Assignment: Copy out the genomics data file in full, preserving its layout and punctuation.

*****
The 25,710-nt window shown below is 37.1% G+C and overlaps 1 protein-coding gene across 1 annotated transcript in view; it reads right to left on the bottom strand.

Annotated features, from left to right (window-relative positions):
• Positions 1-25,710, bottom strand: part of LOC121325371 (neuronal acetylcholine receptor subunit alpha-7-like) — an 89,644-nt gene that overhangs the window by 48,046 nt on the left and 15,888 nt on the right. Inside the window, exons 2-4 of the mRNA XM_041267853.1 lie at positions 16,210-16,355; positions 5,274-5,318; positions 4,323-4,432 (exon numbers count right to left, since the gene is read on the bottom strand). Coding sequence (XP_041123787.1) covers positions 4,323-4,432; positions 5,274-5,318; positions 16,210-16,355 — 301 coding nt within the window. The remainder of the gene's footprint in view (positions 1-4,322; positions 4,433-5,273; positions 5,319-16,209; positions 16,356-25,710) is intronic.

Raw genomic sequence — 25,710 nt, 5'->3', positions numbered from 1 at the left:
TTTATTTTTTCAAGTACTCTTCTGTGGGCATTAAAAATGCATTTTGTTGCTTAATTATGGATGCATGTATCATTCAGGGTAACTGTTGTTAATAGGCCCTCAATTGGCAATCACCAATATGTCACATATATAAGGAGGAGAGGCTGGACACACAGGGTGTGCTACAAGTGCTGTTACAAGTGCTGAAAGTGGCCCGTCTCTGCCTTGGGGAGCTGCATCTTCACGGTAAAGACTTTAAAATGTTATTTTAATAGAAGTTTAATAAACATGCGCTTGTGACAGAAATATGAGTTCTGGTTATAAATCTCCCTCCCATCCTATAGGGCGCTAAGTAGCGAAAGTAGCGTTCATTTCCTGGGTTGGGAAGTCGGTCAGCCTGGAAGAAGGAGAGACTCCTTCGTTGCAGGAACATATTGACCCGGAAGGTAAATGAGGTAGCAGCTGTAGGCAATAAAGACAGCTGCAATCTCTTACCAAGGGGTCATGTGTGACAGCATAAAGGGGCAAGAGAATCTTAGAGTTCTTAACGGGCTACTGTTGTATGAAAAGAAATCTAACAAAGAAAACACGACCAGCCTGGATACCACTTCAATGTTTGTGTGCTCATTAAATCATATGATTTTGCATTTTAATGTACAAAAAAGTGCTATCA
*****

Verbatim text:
The 25,710-nt window shown below is 37.1% G+C and overlaps 1 protein-coding gene across 1 annotated transcript in view; it reads right to left on the bottom strand.

Annotated features, from left to right (window-relative positions):
• Positions 1-25,710, bottom strand: part of LOC121325371 (neuronal acetylcholine receptor subunit alpha-7-like) — an 89,644-nt gene that overhangs the window by 48,046 nt on the left and 15,888 nt on the right. Inside the window, exons 2-4 of the mRNA XM_041267853.1 lie at positions 16,210-16,355; positions 5,274-5,318; positions 4,323-4,432 (exon numbers count right to left, since the gene is read on the bottom strand). Coding sequence (XP_041123787.1) covers positions 4,323-4,432; positions 5,274-5,318; positions 16,210-16,355 — 301 coding nt within the window. The remainder of the gene's footprint in view (positions 1-4,322; positions 4,433-5,273; positions 5,319-16,209; positions 16,356-25,710) is intronic.

Raw genomic sequence — 25,710 nt, 5'->3', positions numbered from 1 at the left:
TTTATTTTTTCAAGTACTCTTCTGTGGGCATTAAAAATGCATTTTGTTGCTTAATTATGGATGCATGTATCATTCAGGGTAACTGTTGTTAATAGGCCCTCAATTGGCAATCACCAATATGTCACATATATAAGGAGGAGAGGCTGGACACACAGGGTGTGCTACAAGTGCTGTTACAAGTGCTGAAAGTGGCCCGTCTCTGCCTTGGGGAGCTGCATCTTCACGGTAAAGACTTTAAAATGTTATTTTAATAGAAGTTTAATAAACATGCGCTTGTGACAGAAATATGAGTTCTGGTTATAAATCTCCCTCCCATCCTATAGGGCGCTAAGTAGCGAAAGTAGCGTTCATTTCCTGGGTTGGGAAGTCGGTCAGCCTGGAAGAAGGAGAGACTCCTTCGTTGCAGGAACATATTGACCCGGAAGGTAAATGAGGTAGCAGCTGTAGGCAATAAAGACAGCTGCAATCTCTTACCAAGGGGTCATGTGTGACAGCATAAAGGGGCAAGAGAATCTTAGAGTTCTTAACGGGCTACTGTTGTATGAAAAGAAATCTAACAAAGAAAACACGACCAGCCTGGATACCACTTCAATGTTTGTGTGCTCATTAAATCATATGATTTTGCATTTTAATGTACAAAAAAGTGCTATCA